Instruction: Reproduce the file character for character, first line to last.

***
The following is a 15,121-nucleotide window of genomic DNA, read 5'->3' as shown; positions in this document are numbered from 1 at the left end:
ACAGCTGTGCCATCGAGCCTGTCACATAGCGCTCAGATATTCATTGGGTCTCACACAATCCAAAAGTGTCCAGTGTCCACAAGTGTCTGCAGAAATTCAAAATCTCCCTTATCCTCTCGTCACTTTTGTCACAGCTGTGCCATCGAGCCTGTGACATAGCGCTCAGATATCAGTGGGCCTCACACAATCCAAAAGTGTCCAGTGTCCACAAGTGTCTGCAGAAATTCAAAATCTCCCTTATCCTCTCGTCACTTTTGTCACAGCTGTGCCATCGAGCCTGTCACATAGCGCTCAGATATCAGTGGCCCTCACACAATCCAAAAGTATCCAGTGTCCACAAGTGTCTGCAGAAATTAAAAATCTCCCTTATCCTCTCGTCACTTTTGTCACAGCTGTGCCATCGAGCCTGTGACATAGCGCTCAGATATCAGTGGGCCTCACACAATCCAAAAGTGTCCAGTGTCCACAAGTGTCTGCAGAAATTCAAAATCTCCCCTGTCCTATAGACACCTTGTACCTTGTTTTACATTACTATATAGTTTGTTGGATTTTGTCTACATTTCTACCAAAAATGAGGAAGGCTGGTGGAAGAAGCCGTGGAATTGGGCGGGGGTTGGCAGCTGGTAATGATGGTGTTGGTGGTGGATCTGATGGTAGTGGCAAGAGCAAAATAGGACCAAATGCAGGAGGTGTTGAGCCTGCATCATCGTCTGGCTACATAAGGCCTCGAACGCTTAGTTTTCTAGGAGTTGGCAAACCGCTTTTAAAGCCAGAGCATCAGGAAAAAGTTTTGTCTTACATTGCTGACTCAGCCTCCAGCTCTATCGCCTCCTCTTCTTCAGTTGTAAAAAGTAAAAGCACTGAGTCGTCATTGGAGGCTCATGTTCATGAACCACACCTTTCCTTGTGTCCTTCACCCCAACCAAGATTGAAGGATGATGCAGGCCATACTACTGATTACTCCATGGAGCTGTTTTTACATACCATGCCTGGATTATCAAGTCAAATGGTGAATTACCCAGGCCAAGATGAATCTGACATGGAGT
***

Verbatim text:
The following is a 15,121-nucleotide window of genomic DNA, read 5'->3' as shown; positions in this document are numbered from 1 at the left end:
ACAGCTGTGCCATCGAGCCTGTCACATAGCGCTCAGATATTCATTGGGTCTCACACAATCCAAAAGTGTCCAGTGTCCACAAGTGTCTGCAGAAATTCAAAATCTCCCTTATCCTCTCGTCACTTTTGTCACAGCTGTGCCATCGAGCCTGTGACATAGCGCTCAGATATCAGTGGGCCTCACACAATCCAAAAGTGTCCAGTGTCCACAAGTGTCTGCAGAAATTCAAAATCTCCCTTATCCTCTCGTCACTTTTGTCACAGCTGTGCCATCGAGCCTGTCACATAGCGCTCAGATATCAGTGGCCCTCACACAATCCAAAAGTATCCAGTGTCCACAAGTGTCTGCAGAAATTAAAAATCTCCCTTATCCTCTCGTCACTTTTGTCACAGCTGTGCCATCGAGCCTGTGACATAGCGCTCAGATATCAGTGGGCCTCACACAATCCAAAAGTGTCCAGTGTCCACAAGTGTCTGCAGAAATTCAAAATCTCCCCTGTCCTATAGACACCTTGTACCTTGTTTTACATTACTATATAGTTTGTTGGATTTTGTCTACATTTCTACCAAAAATGAGGAAGGCTGGTGGAAGAAGCCGTGGAATTGGGCGGGGGTTGGCAGCTGGTAATGATGGTGTTGGTGGTGGATCTGATGGTAGTGGCAAGAGCAAAATAGGACCAAATGCAGGAGGTGTTGAGCCTGCATCATCGTCTGGCTACATAAGGCCTCGAACGCTTAGTTTTCTAGGAGTTGGCAAACCGCTTTTAAAGCCAGAGCATCAGGAAAAAGTTTTGTCTTACATTGCTGACTCAGCCTCCAGCTCTATCGCCTCCTCTTCTTCAGTTGTAAAAAGTAAAAGCACTGAGTCGTCATTGGAGGCTCATGTTCATGAACCACACCTTTCCTTGTGTCCTTCACCCCAACCAAGATTGAAGGATGATGCAGGCCATACTACTGATTACTCCATGGAGCTGTTTTTACATACCATGCCTGGATTATCAAGTCAAATGGTGAATTACCCAGGCCAAGATGAATCTGACATGGAGT